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Strategic self-insight and the secret behind well functioning teams

Effective Leadership

Strategic self-insight and the secret behind well functioning teams

Three steps to strategic self-insight - how behavioural change can contribute to effectively dealing with change.

If your environment does not perceive your behaviour as you intend it, you cannot expect to get the desired effect. We've all had to deal with colleagues who promise to do something, but nothing ever comes of it. Or a boss who behaves completely unreasonably. It's times like these that make you wonder what really goes on in some people's heads. The funny thing is, your boss and co-worker have probably thought the same thing about you. How much (strategic) self-insight do you have?


Strategic self-awareness is about mapping our personal qualities to identify which behaviours come easily to us and which behaviours require more energy. In this way one can become more aware of their strengths and challenges. At the same time, all colleague find themselves in completely different circumstances, meaning that everyone feels and acts differently in exactly the same situation.


In order to change less successful behaviours and habits, one must first become aware of one's actual way of working. The first step towards strategic self-insight is examining the current situation: 'How do I work?'. The next step is to analyse how the behaviour is perceived by others.

Someone who has a very direct way of communicating can hurt others without them really being aware of it. Someone who is incredibly determined and always has a clear plan may be perceived by others as a control freak. Similarly, those inclined to take more pleasure in their work may be viewed as reckless by the control freak.


A problem many organisations experience is that the money invested in comprehensive leadership and development programs does not lead to better performance or behavioural change. The past few months have been very stressful for organisations whose leadership is built around presence. The home office has wiped out one of their most important tools. Something very powerful in leadership suddenly no longer exists, forcing you to find other keys. Insight into how oneself and others can be, can be used as a framework for the development of managers and teams.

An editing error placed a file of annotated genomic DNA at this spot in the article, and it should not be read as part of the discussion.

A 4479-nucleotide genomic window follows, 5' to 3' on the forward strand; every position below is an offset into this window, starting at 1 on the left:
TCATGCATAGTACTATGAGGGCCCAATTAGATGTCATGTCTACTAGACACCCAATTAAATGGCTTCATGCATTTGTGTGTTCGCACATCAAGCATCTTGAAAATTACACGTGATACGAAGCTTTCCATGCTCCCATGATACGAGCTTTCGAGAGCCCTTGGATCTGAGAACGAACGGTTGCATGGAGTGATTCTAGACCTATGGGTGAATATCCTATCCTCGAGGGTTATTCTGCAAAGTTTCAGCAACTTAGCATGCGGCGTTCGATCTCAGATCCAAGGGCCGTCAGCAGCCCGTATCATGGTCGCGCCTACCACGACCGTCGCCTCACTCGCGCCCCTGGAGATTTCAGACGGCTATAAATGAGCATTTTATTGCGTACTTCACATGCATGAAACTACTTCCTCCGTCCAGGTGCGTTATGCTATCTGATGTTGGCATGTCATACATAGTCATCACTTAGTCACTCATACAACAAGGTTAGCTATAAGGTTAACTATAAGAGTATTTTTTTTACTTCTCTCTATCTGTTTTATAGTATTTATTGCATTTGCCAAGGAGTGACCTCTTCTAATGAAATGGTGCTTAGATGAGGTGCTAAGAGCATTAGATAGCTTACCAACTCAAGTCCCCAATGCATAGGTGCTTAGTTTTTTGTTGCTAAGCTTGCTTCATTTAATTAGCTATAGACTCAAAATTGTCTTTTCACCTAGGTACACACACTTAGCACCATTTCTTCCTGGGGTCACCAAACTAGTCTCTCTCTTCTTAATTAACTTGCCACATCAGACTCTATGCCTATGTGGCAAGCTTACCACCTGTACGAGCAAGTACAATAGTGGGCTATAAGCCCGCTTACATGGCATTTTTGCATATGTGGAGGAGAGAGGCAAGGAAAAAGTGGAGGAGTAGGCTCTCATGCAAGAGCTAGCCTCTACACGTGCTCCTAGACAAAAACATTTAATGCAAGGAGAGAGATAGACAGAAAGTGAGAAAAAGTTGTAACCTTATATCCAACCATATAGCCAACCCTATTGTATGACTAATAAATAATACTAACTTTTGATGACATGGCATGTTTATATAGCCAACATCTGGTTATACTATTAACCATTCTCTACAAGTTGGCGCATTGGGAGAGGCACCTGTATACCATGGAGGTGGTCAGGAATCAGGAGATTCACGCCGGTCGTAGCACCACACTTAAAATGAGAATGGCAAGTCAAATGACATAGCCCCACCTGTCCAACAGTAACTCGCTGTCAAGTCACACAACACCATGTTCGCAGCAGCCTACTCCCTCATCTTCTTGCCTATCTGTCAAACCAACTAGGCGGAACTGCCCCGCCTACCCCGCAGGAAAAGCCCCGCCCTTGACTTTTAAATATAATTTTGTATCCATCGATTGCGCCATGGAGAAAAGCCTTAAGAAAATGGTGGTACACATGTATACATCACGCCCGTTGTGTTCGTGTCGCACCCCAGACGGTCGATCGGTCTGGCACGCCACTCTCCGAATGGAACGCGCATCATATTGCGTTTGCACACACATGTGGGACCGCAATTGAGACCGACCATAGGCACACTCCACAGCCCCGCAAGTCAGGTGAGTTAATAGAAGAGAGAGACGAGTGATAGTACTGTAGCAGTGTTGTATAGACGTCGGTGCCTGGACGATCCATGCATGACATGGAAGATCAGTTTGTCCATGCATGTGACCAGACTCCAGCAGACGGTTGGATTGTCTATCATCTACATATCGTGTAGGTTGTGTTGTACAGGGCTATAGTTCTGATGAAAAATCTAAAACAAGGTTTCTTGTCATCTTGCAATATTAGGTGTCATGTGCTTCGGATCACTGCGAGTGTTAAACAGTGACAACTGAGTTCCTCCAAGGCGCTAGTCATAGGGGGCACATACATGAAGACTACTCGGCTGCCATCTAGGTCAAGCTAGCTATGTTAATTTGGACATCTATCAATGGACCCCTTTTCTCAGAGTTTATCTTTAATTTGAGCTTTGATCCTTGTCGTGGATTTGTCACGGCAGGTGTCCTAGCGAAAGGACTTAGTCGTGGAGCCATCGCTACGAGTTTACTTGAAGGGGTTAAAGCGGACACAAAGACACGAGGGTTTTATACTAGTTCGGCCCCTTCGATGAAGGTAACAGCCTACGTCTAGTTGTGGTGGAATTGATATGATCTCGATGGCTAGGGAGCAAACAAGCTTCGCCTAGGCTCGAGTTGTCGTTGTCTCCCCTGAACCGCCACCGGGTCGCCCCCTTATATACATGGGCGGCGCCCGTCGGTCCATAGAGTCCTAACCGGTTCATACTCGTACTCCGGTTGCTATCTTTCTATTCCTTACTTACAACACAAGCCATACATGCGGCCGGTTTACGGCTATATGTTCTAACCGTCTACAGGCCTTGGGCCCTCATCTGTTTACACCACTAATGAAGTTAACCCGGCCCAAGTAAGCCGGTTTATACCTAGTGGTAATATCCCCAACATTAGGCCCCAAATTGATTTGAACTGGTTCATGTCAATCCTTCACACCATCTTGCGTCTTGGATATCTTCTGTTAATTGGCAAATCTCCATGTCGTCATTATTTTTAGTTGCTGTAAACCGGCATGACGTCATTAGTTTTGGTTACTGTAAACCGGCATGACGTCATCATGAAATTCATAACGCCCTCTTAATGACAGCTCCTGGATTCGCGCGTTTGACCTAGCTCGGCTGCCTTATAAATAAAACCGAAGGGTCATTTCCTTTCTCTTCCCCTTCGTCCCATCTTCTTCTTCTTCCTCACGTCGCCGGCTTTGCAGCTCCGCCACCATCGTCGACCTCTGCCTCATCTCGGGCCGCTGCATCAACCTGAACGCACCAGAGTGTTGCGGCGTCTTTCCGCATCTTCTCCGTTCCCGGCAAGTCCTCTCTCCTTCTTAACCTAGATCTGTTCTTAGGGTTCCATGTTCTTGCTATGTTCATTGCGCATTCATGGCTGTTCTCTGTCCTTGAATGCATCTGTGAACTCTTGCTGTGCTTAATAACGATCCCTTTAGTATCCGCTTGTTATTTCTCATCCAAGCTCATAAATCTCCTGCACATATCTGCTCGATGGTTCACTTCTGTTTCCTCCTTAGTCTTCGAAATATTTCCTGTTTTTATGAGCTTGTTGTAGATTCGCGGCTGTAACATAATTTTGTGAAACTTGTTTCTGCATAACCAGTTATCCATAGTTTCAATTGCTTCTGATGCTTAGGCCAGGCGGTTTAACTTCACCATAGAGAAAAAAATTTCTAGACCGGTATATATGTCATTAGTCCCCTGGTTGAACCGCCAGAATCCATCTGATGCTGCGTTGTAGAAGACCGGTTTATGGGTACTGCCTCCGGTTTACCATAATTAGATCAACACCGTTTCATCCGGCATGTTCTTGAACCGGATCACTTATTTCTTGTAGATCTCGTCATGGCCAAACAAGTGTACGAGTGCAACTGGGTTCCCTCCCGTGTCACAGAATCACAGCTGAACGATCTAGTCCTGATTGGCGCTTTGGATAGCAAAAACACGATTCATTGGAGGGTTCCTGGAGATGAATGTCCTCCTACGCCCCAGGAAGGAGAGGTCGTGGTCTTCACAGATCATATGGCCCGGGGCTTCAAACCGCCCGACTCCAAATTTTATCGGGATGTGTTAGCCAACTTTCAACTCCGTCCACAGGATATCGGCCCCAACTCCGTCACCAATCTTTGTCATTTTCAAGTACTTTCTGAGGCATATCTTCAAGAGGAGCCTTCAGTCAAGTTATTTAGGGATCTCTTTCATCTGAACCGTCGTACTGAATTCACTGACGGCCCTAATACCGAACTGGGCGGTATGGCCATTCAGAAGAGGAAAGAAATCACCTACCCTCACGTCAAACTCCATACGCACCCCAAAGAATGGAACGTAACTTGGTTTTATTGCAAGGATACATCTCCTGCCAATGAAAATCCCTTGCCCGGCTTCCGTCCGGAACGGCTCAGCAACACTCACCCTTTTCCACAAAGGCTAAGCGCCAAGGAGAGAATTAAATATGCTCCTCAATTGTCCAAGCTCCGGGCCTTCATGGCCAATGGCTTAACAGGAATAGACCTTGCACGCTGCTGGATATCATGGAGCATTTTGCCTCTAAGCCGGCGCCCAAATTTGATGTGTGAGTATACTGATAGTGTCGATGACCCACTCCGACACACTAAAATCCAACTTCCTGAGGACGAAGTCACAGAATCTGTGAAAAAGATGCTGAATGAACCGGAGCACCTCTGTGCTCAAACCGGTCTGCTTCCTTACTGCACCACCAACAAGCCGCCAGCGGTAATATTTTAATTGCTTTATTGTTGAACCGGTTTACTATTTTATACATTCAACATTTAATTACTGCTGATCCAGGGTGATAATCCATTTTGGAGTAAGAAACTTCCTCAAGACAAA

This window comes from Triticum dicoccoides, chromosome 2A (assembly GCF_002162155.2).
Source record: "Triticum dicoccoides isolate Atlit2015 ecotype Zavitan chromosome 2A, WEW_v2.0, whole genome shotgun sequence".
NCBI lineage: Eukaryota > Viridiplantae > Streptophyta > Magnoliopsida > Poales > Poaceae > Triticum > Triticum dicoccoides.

For a leader, strategic self-awareness becomes an important tool for shaping more effective behaviour. In the past, the concept of 'change management & leadership' was a classic spin-off when it came to leadership. Now it surrounds everything. It requires leaders to change their way of doing things compared to one year ago. As soon as the company, or even the employees, need to do things differently, behavioural change is also demanded from the manager.

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This does not mean that a personality has to change, it is rather a shift in behaviour. When behaviour changes, it feels uncomfortable. One positions oneself closer to the edge of the box one normally stays within. However, by working with focused behavioural efforts, one can train to feel more comfortable.

'Hiding' behavior and shortcomings behind 'I am who I am' will not help the organisation to get the maximum value out of someone. It's about becoming more aware of how a person automatically acts and training them to act differently. This may not make us a different person, but it allows us to act strategically, with the insights we have about ourselves and our environment as a starting point.


  1. Determine how your personal qualities affect your work. What do you do without thinking? What requires more energy from you?
  2. Think about how your behaviour might be perceived by your environment. Feel free to think about your behaviour based on different situations (like when you're stressed, tired, happy, or angry).
  3. Ask a colleague to work out steps 1 and 2 about you as well. Then discuss your answers. Does the image you have of yourself match your colleague's image of you? Why or why not?


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